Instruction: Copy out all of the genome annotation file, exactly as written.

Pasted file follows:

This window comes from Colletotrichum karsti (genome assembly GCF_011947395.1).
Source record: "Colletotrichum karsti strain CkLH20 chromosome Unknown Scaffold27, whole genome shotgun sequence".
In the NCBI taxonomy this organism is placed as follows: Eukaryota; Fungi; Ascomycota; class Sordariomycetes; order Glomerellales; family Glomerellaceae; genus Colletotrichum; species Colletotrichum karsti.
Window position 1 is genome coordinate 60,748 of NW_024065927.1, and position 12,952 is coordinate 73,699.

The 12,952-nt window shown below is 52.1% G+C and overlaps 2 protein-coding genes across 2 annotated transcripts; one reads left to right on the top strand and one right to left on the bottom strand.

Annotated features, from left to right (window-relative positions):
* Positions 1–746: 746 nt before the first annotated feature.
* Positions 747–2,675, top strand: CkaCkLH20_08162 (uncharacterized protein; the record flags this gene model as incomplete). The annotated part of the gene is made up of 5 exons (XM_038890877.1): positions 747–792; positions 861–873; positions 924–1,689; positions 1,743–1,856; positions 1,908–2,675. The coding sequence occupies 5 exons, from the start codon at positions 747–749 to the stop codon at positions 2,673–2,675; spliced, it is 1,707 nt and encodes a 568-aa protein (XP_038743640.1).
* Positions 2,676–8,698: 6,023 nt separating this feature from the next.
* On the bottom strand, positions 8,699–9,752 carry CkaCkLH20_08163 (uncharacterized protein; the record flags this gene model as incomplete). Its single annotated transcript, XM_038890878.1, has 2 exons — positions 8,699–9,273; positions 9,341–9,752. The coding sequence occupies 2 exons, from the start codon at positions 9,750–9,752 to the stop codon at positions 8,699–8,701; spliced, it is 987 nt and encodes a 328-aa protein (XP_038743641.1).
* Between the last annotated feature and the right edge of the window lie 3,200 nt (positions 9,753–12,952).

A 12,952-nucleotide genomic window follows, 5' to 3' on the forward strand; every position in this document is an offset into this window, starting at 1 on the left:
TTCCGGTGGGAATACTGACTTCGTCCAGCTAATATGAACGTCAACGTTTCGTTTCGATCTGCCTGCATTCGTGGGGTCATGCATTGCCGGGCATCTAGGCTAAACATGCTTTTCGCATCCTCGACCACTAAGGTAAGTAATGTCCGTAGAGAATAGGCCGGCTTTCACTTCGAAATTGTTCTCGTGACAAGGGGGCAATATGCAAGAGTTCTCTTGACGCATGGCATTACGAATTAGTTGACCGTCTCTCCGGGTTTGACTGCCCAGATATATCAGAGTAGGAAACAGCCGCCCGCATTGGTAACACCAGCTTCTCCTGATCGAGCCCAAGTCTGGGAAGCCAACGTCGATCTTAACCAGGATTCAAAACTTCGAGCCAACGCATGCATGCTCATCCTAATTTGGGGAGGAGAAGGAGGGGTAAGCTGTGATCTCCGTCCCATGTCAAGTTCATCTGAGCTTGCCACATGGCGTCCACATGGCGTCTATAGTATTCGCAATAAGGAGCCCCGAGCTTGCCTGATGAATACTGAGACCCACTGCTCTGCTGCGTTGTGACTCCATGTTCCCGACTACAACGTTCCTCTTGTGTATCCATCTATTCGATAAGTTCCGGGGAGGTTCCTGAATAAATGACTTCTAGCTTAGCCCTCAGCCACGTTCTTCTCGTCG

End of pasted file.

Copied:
This window comes from Colletotrichum karsti (genome assembly GCF_011947395.1).
Source record: "Colletotrichum karsti strain CkLH20 chromosome Unknown Scaffold27, whole genome shotgun sequence".
In the NCBI taxonomy this organism is placed as follows: Eukaryota; Fungi; Ascomycota; class Sordariomycetes; order Glomerellales; family Glomerellaceae; genus Colletotrichum; species Colletotrichum karsti.
Window position 1 is genome coordinate 60,748 of NW_024065927.1, and position 12,952 is coordinate 73,699.

The 12,952-nt window shown below is 52.1% G+C and overlaps 2 protein-coding genes across 2 annotated transcripts; one reads left to right on the top strand and one right to left on the bottom strand.

Annotated features, from left to right (window-relative positions):
* Positions 1–746: 746 nt before the first annotated feature.
* Positions 747–2,675, top strand: CkaCkLH20_08162 (uncharacterized protein; the record flags this gene model as incomplete). The annotated part of the gene is made up of 5 exons (XM_038890877.1): positions 747–792; positions 861–873; positions 924–1,689; positions 1,743–1,856; positions 1,908–2,675. The coding sequence occupies 5 exons, from the start codon at positions 747–749 to the stop codon at positions 2,673–2,675; spliced, it is 1,707 nt and encodes a 568-aa protein (XP_038743640.1).
* Positions 2,676–8,698: 6,023 nt separating this feature from the next.
* On the bottom strand, positions 8,699–9,752 carry CkaCkLH20_08163 (uncharacterized protein; the record flags this gene model as incomplete). Its single annotated transcript, XM_038890878.1, has 2 exons — positions 8,699–9,273; positions 9,341–9,752. The coding sequence occupies 2 exons, from the start codon at positions 9,750–9,752 to the stop codon at positions 8,699–8,701; spliced, it is 987 nt and encodes a 328-aa protein (XP_038743641.1).
* Between the last annotated feature and the right edge of the window lie 3,200 nt (positions 9,753–12,952).

A 12,952-nucleotide genomic window follows, 5' to 3' on the forward strand; every position in this document is an offset into this window, starting at 1 on the left:
TTCCGGTGGGAATACTGACTTCGTCCAGCTAATATGAACGTCAACGTTTCGTTTCGATCTGCCTGCATTCGTGGGGTCATGCATTGCCGGGCATCTAGGCTAAACATGCTTTTCGCATCCTCGACCACTAAGGTAAGTAATGTCCGTAGAGAATAGGCCGGCTTTCACTTCGAAATTGTTCTCGTGACAAGGGGGCAATATGCAAGAGTTCTCTTGACGCATGGCATTACGAATTAGTTGACCGTCTCTCCGGGTTTGACTGCCCAGATATATCAGAGTAGGAAACAGCCGCCCGCATTGGTAACACCAGCTTCTCCTGATCGAGCCCAAGTCTGGGAAGCCAACGTCGATCTTAACCAGGATTCAAAACTTCGAGCCAACGCATGCATGCTCATCCTAATTTGGGGAGGAGAAGGAGGGGTAAGCTGTGATCTCCGTCCCATGTCAAGTTCATCTGAGCTTGCCACATGGCGTCCACATGGCGTCTATAGTATTCGCAATAAGGAGCCCCGAGCTTGCCTGATGAATACTGAGACCCACTGCTCTGCTGCGTTGTGACTCCATGTTCCCGACTACAACGTTCCTCTTGTGTATCCATCTATTCGATAAGTTCCGGGGAGGTTCCTGAATAAATGACTTCTAGCTTAGCCCTCAGCCACGTTCTTCTCGTCG